A recent Michigan district court case sheds some additional light on how the court determines whether you are an employee or an independent contractor for workers' compensation. In Max Trucking, LLC v. Liberty Mutual Insurance Corporation No. 14-2115 (6th Cir. 2015), a judge ruled that truck drivers were employees of the trucking company even though the drivers were in lease-to-own agreements with the company for their truck; the drivers could decline work from the company; and, the drivers received all tax benefits for the truck on their personal tax returns.
The case highlights that a court will view the "totality of the relationship" when determining whether you are an employee or an independent contractor in a workers' compensation case.
Employees vs. Independent Contractors
In the Michigan case, Liberty Mutual alleged that drivers leasing trucks from Max Trucking were employees of the company and billed the truck company for workers' compensation premiums. The trucking company insisted that drivers were independent contractors and refused to pay the increased insurance premiums.
When determining whether you are an employee or an independent contractor, the court will consider factors such as:
- Who controls the manner in which the way work is performed;
- What are the terms of employment between the parties;
- What is the nature of the work;
- What skills are required for the performance of the work;
- Is payment by time or by the job;
- Is work performed part of a regular business;
- Can the alleged employer terminate the person;
- Who supplies the tools required for performing the job; and,
- Who is responsible for the end result.
PA Workers’ Compensation Laws Are Complex
Pennsylvania's workers' compensation laws do not require that judges consider every factor when determining whether you are an independent contractor. According to case law, judges determine the nature of your employment by considering the factors that are relevant to the facts in your case. Independent contractor status is decided on a case-by-case basis rather than a strict set of factors that are applied in each case. Other factors that a court may consider include who provides training for the job, who maintains the job site, who pays for travel and business expenses, can the person work for another company simultaneously, and who sets the hours of work.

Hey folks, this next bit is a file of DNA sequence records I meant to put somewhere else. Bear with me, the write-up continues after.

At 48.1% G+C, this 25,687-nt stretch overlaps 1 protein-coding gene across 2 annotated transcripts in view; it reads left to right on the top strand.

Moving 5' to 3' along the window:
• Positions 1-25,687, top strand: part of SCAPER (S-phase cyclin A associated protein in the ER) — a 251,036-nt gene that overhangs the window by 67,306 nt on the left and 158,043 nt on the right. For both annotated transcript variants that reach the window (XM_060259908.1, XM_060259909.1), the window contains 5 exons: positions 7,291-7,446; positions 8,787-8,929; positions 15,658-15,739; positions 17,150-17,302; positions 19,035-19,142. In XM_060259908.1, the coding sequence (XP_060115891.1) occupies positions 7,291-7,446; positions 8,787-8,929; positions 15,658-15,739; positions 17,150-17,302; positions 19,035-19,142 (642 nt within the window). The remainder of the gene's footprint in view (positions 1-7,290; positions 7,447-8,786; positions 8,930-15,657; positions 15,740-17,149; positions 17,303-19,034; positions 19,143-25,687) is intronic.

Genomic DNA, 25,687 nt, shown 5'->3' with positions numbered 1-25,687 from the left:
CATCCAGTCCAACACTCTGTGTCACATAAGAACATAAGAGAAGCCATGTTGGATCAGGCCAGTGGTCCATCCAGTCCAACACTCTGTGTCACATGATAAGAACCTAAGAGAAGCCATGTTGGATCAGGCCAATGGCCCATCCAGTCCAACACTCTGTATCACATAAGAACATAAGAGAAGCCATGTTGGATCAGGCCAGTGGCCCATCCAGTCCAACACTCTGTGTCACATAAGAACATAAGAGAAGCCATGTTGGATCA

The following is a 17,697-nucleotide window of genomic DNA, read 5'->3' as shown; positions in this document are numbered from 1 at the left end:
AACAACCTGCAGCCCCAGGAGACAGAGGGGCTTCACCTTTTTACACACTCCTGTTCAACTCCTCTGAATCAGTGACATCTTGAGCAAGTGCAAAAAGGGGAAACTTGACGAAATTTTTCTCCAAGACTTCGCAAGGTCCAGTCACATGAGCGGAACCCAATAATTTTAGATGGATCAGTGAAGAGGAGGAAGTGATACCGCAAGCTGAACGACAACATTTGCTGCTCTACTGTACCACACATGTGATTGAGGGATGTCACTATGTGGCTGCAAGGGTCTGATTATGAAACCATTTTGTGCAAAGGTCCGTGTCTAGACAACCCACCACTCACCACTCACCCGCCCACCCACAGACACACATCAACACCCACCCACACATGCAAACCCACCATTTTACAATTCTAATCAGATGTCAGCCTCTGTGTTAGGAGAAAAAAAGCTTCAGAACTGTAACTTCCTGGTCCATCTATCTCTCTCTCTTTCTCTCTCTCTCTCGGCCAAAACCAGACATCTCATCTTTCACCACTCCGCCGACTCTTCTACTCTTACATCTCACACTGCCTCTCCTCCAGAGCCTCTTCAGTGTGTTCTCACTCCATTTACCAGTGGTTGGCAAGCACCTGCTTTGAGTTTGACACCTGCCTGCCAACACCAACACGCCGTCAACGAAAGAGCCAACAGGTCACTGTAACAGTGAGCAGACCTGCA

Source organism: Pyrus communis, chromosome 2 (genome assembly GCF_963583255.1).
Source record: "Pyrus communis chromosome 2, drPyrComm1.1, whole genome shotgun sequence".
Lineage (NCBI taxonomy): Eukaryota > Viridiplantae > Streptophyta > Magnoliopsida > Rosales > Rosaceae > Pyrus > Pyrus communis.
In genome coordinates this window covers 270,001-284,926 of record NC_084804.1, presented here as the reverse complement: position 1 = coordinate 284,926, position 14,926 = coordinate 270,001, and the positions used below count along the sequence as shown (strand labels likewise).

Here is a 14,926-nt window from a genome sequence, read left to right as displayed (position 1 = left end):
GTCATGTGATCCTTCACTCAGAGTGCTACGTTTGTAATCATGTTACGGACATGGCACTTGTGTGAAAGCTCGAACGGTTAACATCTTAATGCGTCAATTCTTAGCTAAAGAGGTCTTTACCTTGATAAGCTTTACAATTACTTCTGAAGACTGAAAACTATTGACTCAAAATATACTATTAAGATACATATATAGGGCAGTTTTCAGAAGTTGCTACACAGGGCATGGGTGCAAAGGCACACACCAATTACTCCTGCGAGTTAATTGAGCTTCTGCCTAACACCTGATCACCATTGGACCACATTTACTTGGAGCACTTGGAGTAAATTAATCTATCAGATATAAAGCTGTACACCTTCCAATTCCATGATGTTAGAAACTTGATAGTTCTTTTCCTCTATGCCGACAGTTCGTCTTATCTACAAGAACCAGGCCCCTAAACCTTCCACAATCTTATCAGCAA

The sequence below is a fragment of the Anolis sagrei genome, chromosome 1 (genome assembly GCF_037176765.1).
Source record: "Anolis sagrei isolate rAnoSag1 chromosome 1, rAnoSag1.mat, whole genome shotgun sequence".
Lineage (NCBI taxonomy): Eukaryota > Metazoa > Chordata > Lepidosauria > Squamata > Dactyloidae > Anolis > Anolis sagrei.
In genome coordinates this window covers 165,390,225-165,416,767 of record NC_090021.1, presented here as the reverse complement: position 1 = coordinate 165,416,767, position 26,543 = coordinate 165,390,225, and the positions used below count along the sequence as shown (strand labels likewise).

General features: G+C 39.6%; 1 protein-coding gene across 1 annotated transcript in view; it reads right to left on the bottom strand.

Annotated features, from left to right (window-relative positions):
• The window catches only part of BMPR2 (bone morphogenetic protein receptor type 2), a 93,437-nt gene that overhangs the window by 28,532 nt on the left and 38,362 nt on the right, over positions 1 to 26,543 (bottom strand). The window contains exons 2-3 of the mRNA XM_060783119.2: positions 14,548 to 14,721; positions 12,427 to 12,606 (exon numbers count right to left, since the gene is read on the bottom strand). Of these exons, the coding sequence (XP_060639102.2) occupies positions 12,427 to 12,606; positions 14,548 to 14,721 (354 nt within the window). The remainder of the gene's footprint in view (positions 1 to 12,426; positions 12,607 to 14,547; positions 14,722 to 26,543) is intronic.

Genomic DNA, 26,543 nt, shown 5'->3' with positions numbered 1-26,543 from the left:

In the Max Trucking case, it would seem as if the drivers would be independent contractors based on the fact they were making a significant investment in the truck they were purchasing, could decline work from the trucking company, and assumed personal financial loss and gain from performing the work, the court disagreed. After reviewing the "totality of the relationship," the court concluded the drivers were employees. The court based this in part on the opinion that the drivers were economically dependent on the trucking company to perform the work of a truck driver because they were leasing trucks owned by the company.
Have Been Injured in a Pennsylvania Worksite Accident?
The distinction between an independent contractor and an employee determines whether you receive benefits under Pennsylvania's workers' compensation laws. Our Harrisburg workers' compensation attorneys understand the factors considered by the court when determining employment status. If you are being denied workers' compensation benefits by your employer or its insurance company, contact Handler, Henning & Rosenberg LLP for a free consultation. You may have a legal claim to workers' compensation benefits under Pennsylvania WC laws.